Sue Robb of 4Children talks to Julie Laughton and Alison Britton from the Department for Education about the role of childminders in delivering the 30 hours free entitlement.
£80 million culture boost for children in schools
Thousands more children will be able to learn instruments and play in orchestras or choirs thanks to a £80million investment by the government in music hubs.
Charities that help young people learn about different styles of music are also set to receive a further £1 million next year to support the next generation of musicians.
The multi-million-pound package has been announced alongside a manifesto commitment to offer an ‘arts premium’ to secondary schools to allow young people to learn creative skills and widen their horizons. The curriculum schemes that will receive a total of £85 million for 2020/21 are as follows: Music Education Hubs; In Harmony; National Youth Music Organisations (NYMOs) and Music for Youth; and cultural education (Heritage Schools, BFI Film Academy, Museums and Schools, ACE Bridge Network, National Youth Dance Company, Saturday Art and Design Clubs).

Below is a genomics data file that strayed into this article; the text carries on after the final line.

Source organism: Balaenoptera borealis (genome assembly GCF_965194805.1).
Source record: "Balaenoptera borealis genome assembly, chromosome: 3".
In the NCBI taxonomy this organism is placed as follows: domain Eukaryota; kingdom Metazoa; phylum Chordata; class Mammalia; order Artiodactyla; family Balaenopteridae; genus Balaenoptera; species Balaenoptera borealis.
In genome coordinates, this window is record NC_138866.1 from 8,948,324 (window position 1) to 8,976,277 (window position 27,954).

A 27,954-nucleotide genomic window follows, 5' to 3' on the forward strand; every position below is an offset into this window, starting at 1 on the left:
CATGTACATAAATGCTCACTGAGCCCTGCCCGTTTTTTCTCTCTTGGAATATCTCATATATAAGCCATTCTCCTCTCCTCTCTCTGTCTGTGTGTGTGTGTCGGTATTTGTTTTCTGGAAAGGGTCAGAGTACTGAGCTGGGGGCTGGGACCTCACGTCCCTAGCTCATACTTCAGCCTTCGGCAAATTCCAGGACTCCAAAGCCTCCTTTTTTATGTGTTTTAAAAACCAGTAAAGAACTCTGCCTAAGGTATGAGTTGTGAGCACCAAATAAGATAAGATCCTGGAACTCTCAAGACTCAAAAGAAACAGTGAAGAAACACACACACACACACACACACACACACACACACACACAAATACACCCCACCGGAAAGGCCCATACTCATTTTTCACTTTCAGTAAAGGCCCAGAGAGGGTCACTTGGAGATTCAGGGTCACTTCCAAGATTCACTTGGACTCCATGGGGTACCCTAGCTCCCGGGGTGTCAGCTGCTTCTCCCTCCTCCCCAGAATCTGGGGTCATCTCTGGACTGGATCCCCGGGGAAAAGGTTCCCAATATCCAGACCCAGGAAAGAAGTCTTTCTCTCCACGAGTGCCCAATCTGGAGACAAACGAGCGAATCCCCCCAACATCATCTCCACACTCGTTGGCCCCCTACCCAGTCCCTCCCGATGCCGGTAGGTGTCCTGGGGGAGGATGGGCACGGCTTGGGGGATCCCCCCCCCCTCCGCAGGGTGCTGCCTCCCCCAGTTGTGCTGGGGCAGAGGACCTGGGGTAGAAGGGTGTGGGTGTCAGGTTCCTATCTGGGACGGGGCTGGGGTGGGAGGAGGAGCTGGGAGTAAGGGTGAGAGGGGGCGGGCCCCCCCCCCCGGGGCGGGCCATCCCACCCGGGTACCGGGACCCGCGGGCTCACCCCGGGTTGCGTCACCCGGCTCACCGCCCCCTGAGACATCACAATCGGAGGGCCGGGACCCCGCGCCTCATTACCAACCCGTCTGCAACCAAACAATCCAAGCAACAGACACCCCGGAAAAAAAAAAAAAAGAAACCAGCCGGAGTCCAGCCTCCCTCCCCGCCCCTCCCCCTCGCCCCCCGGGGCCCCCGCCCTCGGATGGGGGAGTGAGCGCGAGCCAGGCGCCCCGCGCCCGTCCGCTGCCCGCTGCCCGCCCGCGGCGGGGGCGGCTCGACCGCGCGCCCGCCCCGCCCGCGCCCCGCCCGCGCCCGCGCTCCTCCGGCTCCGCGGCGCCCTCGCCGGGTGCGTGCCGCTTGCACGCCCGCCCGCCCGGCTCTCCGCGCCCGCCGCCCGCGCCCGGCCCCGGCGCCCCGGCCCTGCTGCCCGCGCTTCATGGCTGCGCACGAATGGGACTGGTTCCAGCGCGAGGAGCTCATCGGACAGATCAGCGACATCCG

School Standards Minister Nick Gibb said: “Music, arts and culture play an essential role in enriching pupils’ education, and we want to give as many young people as possible the opportunity to learn an instrument or perform in a choir or a band. Our continued investment will play an important role in helping young people widen their horizons and access all the opportunities that learning a musical instrument can provide - whether that be playing for pleasure or performing.”